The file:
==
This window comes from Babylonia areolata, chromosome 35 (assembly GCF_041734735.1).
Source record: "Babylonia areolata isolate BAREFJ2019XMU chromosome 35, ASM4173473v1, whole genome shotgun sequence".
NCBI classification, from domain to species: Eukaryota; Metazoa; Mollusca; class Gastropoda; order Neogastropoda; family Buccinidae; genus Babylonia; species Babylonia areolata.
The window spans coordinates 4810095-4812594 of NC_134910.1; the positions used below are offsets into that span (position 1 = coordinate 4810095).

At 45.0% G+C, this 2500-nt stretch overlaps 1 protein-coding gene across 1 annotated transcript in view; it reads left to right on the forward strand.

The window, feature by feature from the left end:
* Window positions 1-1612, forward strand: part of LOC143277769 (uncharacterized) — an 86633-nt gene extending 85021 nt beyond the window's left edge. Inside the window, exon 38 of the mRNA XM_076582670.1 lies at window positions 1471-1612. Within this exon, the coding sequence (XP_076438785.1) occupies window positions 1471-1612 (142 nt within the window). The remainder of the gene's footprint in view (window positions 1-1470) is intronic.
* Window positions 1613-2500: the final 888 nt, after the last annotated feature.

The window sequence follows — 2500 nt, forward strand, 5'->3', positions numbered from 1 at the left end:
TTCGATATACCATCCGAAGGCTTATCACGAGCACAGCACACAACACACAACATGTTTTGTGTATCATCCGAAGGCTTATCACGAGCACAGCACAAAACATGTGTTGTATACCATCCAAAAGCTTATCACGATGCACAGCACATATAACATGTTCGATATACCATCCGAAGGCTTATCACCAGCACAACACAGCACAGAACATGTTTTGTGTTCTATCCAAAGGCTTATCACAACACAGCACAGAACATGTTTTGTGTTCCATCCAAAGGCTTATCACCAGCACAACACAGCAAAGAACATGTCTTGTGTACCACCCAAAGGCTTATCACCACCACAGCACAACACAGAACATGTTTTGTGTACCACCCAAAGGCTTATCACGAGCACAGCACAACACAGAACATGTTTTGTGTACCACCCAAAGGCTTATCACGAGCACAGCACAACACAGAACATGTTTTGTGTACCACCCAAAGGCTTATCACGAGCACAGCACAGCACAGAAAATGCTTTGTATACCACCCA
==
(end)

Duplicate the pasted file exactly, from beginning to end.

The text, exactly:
This window comes from Babylonia areolata, chromosome 35 (assembly GCF_041734735.1).
Source record: "Babylonia areolata isolate BAREFJ2019XMU chromosome 35, ASM4173473v1, whole genome shotgun sequence".
NCBI classification, from domain to species: Eukaryota; Metazoa; Mollusca; class Gastropoda; order Neogastropoda; family Buccinidae; genus Babylonia; species Babylonia areolata.
The window spans coordinates 4810095-4812594 of NC_134910.1; the positions used below are offsets into that span (position 1 = coordinate 4810095).

At 45.0% G+C, this 2500-nt stretch overlaps 1 protein-coding gene across 1 annotated transcript in view; it reads left to right on the forward strand.

The window, feature by feature from the left end:
* Window positions 1-1612, forward strand: part of LOC143277769 (uncharacterized) — an 86633-nt gene extending 85021 nt beyond the window's left edge. Inside the window, exon 38 of the mRNA XM_076582670.1 lies at window positions 1471-1612. Within this exon, the coding sequence (XP_076438785.1) occupies window positions 1471-1612 (142 nt within the window). The remainder of the gene's footprint in view (window positions 1-1470) is intronic.
* Window positions 1613-2500: the final 888 nt, after the last annotated feature.

The window sequence follows — 2500 nt, forward strand, 5'->3', positions numbered from 1 at the left end:
TTCGATATACCATCCGAAGGCTTATCACGAGCACAGCACACAACACACAACATGTTTTGTGTATCATCCGAAGGCTTATCACGAGCACAGCACAAAACATGTGTTGTATACCATCCAAAAGCTTATCACGATGCACAGCACATATAACATGTTCGATATACCATCCGAAGGCTTATCACCAGCACAACACAGCACAGAACATGTTTTGTGTTCTATCCAAAGGCTTATCACAACACAGCACAGAACATGTTTTGTGTTCCATCCAAAGGCTTATCACCAGCACAACACAGCAAAGAACATGTCTTGTGTACCACCCAAAGGCTTATCACCACCACAGCACAACACAGAACATGTTTTGTGTACCACCCAAAGGCTTATCACGAGCACAGCACAACACAGAACATGTTTTGTGTACCACCCAAAGGCTTATCACGAGCACAGCACAACACAGAACATGTTTTGTGTACCACCCAAAGGCTTATCACGAGCACAGCACAGCACAGAAAATGCTTTGTATACCACCCA